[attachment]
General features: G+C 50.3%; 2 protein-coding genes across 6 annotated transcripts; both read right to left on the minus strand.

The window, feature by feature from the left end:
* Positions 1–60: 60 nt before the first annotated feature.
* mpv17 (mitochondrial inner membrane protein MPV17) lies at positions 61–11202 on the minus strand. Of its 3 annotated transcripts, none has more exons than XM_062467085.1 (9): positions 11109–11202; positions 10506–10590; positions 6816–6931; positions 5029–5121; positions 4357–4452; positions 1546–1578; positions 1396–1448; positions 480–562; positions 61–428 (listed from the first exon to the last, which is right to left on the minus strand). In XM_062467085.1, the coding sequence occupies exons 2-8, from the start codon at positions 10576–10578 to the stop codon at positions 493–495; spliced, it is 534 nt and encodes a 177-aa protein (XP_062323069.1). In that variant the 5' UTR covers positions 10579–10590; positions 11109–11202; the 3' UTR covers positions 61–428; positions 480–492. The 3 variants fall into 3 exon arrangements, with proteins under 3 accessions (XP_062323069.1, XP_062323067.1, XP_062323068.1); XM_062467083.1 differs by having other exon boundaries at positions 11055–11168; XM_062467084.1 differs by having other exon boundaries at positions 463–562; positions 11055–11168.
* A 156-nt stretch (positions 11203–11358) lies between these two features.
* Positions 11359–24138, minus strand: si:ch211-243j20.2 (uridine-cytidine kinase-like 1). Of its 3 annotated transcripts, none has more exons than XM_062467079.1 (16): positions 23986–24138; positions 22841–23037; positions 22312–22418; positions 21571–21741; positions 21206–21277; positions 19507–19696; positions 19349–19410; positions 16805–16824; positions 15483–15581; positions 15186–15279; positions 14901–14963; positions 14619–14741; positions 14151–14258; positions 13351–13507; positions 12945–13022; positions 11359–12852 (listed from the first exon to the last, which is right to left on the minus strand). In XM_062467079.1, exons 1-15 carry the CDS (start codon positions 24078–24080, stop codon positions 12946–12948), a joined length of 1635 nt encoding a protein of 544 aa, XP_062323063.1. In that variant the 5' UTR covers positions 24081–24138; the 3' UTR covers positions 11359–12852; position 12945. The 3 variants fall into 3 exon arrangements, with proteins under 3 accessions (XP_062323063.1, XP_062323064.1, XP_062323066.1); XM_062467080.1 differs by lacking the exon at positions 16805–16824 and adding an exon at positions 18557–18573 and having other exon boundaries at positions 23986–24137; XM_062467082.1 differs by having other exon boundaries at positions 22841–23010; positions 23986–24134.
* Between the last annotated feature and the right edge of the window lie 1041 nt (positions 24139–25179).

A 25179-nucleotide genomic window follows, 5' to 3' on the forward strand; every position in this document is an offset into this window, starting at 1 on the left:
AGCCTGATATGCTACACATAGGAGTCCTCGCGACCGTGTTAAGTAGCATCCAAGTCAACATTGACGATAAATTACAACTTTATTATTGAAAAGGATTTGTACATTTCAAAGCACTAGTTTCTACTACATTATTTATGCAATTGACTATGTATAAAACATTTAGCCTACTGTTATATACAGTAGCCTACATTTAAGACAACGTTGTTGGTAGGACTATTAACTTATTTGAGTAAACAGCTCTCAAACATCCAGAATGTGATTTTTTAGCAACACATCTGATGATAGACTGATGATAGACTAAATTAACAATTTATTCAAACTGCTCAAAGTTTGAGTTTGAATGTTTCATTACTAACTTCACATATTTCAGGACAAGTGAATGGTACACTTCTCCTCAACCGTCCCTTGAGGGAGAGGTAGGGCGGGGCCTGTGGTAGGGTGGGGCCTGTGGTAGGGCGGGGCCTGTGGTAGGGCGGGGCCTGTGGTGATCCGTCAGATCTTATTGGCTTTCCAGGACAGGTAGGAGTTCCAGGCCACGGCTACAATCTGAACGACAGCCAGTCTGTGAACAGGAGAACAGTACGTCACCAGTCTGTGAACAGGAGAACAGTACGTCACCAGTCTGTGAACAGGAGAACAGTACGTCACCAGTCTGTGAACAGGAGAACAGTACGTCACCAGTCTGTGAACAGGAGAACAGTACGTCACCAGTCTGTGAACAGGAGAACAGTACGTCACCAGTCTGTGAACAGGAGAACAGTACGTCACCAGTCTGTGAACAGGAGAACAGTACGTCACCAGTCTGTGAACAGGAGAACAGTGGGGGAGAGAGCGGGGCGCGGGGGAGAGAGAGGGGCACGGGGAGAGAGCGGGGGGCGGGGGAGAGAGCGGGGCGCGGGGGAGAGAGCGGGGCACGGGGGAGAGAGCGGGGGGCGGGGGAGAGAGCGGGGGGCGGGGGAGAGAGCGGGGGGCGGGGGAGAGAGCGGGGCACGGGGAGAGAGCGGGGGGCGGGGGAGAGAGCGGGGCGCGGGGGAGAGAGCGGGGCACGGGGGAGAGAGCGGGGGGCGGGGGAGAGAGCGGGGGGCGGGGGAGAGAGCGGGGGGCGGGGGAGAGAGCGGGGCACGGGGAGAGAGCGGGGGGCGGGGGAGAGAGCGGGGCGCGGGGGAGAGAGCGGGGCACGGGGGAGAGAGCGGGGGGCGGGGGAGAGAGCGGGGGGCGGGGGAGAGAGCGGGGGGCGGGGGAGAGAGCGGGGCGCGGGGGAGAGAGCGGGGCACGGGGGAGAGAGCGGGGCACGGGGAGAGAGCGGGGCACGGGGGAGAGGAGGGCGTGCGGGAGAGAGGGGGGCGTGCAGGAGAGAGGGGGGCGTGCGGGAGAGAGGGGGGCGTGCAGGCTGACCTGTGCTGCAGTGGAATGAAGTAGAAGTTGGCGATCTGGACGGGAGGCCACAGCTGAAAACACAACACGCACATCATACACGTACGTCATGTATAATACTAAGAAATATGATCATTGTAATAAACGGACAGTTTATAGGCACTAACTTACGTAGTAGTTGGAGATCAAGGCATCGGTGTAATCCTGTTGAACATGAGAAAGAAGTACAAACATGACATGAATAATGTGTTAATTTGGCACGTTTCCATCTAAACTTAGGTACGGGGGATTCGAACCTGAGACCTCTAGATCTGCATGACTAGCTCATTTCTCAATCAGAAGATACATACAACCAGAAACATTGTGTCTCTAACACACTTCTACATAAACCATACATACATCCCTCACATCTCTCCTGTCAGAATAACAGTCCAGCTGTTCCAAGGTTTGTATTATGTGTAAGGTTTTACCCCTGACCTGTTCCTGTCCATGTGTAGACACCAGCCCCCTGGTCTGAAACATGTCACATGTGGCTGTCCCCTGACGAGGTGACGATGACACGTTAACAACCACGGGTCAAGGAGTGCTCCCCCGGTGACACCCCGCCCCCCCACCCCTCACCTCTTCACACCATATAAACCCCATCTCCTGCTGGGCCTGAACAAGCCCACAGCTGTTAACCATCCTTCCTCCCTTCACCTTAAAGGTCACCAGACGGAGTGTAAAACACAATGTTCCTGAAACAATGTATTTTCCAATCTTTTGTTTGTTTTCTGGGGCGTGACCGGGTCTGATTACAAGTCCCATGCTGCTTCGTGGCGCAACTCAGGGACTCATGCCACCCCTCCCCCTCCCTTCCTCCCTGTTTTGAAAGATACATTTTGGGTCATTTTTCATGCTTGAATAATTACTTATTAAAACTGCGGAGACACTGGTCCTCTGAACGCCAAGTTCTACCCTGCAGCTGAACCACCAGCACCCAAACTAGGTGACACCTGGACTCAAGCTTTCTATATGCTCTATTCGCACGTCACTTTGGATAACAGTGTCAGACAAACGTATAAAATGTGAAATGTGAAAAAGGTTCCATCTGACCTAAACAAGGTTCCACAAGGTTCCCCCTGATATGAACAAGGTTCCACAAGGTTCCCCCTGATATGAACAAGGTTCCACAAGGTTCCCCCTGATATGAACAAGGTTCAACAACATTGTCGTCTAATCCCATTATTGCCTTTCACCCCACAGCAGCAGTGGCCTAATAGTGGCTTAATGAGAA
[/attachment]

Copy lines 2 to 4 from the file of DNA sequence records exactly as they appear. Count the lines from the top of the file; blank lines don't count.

The window, feature by feature from the left end:
* Positions 1–60: 60 nt before the first annotated feature.
* mpv17 (mitochondrial inner membrane protein MPV17) lies at positions 61–11202 on the minus strand. Of its 3 annotated transcripts, none has more exons than XM_062467085.1 (9): positions 11109–11202; positions 10506–10590; positions 6816–6931; positions 5029–5121; positions 4357–4452; positions 1546–1578; positions 1396–1448; positions 480–562; positions 61–428 (listed from the first exon to the last, which is right to left on the minus strand). In XM_062467085.1, the coding sequence occupies exons 2-8, from the start codon at positions 10576–10578 to the stop codon at positions 493–495; spliced, it is 534 nt and encodes a 177-aa protein (XP_062323069.1). In that variant the 5' UTR covers positions 10579–10590; positions 11109–11202; the 3' UTR covers positions 61–428; positions 480–492. The 3 variants fall into 3 exon arrangements, with proteins under 3 accessions (XP_062323069.1, XP_062323067.1, XP_062323068.1); XM_062467083.1 differs by having other exon boundaries at positions 11055–11168; XM_062467084.1 differs by having other exon boundaries at positions 463–562; positions 11055–11168.